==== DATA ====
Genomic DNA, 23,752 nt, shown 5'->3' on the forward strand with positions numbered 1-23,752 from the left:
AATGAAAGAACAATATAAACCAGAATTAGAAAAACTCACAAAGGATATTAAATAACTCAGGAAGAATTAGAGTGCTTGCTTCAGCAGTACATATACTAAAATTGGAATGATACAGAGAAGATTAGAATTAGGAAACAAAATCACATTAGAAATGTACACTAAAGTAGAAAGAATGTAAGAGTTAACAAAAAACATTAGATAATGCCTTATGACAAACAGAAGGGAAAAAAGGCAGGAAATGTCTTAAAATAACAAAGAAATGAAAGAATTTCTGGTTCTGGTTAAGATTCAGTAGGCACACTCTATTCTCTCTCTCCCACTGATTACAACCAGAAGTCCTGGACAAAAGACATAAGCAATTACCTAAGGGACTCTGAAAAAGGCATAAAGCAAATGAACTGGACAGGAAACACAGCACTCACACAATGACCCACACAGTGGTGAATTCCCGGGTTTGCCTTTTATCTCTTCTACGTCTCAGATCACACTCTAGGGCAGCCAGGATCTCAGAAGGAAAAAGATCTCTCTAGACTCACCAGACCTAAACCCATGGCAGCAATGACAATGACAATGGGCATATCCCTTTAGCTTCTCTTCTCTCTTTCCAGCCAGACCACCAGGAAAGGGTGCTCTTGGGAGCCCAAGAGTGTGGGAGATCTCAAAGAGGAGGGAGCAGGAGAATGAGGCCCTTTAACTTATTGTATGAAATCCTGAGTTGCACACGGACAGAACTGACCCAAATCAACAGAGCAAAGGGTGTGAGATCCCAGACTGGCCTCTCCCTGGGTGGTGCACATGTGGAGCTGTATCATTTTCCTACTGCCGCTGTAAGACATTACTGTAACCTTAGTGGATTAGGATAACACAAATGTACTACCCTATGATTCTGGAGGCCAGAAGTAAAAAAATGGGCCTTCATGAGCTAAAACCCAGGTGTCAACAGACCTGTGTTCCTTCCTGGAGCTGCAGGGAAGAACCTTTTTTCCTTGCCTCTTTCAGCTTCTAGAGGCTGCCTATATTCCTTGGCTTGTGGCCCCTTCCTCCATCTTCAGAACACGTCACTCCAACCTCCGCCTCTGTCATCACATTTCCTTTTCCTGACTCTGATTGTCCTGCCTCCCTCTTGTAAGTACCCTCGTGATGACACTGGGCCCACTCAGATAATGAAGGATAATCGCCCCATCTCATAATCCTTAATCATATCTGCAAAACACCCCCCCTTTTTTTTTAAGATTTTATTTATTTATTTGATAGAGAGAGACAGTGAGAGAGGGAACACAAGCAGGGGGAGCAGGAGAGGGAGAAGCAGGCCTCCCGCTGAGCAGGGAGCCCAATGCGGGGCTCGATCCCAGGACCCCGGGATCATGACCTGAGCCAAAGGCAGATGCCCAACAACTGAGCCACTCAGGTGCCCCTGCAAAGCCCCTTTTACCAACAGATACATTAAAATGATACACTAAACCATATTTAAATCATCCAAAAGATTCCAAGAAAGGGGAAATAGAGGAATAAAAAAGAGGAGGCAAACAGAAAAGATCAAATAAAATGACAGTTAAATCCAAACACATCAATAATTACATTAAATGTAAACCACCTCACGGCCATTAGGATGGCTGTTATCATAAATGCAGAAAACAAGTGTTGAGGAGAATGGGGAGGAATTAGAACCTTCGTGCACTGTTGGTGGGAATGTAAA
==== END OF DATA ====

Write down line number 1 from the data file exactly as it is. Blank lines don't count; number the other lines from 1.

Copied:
Genomic DNA, 23,752 nt, shown 5'->3' on the forward strand with positions numbered 1-23,752 from the left: